Now, in Waterville, Wesson feels that, in some ways, he has found a home. Having lived on most continents, he defines home based on the people he is closest to. “I like Maine, I like the landscape, but it’s not just the trees and the landscape that I call home,” he said. It’s the people, he said.
So ask Wesson where he is from and you may not get a direct answer. “Sometimes I lie; sometimes I just make up an easy answer,” he said. “I don’t usually really get into it, unless it’s someone I know, because it’s kind of a long answer.”
But sometimes he has to get into it, like when he crosses the border into Canada with his family and girlfriend and they have to spend some time explaining where everyone lives. Although it can be a funny experience, it’s not always easy for third-culture kids.
With many more people being sent overseas by big companies, more people may soon be asking themselves: where is home? Or struggling to answer it. “There’s a whole cultural shift going on in the world of how people grow up and how they are going to have to learn their place of belonging,” said Ruth Van Reken, author of Third Culture Kids: Growing Up Among Worlds, an American who spent most of her childhood in Nigeria.
For James Hootsmans ’13 it was his father’s job at United Technologies that took him to Japan, Connecticut, and then China. He was born in Boston to a Dutch father and South African mother. Spending different holidays in different parts of the world, at times in Holland or South Africa or in China where his father works, Hootsmans considers himself a global child. While most students study abroad for a semester or year to get a once-in-a-lifetime experience, Hootsmans’s fall semester in Spain was like walking in his own backyard, he said, because the world is his home. “I can go around the world and be open to people,” he said.
After living in Florida, New Caledonia (a French island in the southwest Pacific), Madagascar, and France, Paddon can relate. But despite being comfortable in many cultures, sometimes she doesn’t feel at home anywhere. When in the United States she feels French because she lived in France for nine years, and when she’s in France, her friends call her an American. “I’ve never fully felt like I was a part of one particular culture,” she said. “I don’t feel Malagasy or New Caledonian. I’m a little bit of a mix of everything, and I can’t identify to one culture.”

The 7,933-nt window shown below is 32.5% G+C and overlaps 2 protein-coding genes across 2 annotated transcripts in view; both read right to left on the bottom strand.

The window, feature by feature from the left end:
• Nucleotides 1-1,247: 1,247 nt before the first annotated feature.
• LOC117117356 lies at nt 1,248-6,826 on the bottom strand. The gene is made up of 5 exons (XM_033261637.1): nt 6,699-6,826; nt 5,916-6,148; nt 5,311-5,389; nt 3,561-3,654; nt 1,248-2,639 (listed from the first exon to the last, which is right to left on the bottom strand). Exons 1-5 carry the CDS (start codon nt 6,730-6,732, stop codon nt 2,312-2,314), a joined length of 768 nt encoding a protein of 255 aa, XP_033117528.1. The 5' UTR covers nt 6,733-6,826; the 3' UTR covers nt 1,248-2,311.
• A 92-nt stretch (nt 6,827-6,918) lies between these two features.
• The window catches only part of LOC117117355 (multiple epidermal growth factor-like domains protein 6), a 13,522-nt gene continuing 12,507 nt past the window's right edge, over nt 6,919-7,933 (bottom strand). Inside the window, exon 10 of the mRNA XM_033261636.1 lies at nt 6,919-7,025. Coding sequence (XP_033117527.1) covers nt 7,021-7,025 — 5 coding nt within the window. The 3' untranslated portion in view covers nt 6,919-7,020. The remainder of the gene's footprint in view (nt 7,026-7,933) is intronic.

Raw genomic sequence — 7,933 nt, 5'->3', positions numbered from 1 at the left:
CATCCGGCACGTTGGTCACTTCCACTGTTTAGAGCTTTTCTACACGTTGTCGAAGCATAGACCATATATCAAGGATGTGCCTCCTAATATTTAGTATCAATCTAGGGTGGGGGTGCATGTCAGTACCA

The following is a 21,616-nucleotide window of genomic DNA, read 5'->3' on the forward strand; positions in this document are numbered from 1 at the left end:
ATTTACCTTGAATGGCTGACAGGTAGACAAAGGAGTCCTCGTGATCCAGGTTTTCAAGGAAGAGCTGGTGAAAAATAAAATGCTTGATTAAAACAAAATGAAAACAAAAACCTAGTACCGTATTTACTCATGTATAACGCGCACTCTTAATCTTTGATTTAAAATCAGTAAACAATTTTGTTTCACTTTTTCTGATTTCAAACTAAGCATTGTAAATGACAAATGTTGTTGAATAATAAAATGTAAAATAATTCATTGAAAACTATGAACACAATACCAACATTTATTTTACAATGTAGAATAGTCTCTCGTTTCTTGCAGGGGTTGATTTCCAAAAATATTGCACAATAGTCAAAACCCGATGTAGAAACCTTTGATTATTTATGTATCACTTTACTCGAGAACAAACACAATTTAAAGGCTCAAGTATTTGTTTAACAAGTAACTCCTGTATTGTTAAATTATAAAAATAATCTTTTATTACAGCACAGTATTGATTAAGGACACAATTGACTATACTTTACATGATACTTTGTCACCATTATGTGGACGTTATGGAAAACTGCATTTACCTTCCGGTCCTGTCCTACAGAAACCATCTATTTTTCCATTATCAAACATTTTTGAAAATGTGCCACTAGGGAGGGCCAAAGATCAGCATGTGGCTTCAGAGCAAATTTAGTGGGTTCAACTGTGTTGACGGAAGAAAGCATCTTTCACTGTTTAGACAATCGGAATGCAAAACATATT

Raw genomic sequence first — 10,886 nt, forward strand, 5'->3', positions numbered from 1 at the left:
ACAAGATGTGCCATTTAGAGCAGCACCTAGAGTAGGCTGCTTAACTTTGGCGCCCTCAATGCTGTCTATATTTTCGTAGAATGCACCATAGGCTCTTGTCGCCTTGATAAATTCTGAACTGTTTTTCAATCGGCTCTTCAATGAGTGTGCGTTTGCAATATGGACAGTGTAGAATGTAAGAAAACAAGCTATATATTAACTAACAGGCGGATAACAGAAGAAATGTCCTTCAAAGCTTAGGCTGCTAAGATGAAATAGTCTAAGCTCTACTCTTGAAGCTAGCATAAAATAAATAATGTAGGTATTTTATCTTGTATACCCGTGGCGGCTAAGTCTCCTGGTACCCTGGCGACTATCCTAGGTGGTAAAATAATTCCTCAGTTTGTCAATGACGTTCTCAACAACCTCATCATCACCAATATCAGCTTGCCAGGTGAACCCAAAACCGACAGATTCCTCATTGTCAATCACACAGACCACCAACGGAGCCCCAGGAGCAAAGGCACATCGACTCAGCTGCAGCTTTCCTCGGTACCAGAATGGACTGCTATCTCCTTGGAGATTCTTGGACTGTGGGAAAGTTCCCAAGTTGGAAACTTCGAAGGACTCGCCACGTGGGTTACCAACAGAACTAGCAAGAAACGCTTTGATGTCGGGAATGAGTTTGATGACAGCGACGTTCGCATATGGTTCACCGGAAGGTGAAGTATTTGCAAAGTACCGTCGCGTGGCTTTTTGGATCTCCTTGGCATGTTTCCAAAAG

Being a minority much of their lives can give third-culture kids a more rounded view of the world when they come to their “home” countries. Paddon remembers a class photo from her time in Madagascar in which she was one of two white people. “It was just different, because I was trying to get into this culture, because I wasn’t necessarily associated with it in any way,” she said.
With culture and sense of home becoming so fluid as globalization shrinks the world, the term third-culture kid, which originated in the 1950s, could be replaced with what Professor of Anthropology Catherine Besteman calls a cosmopolitan view of the world. People with a cosmopolitan life experience, she said, are more inclined to develop global ideals rather than patriotic ones. “I think of it as a consciousness and a perspective, not a culture,” she said.
And, though having no fixed home can be confusing for most third-culture kids, it can have an advantage. Said Hootsmans, “I am a citizen of the world.”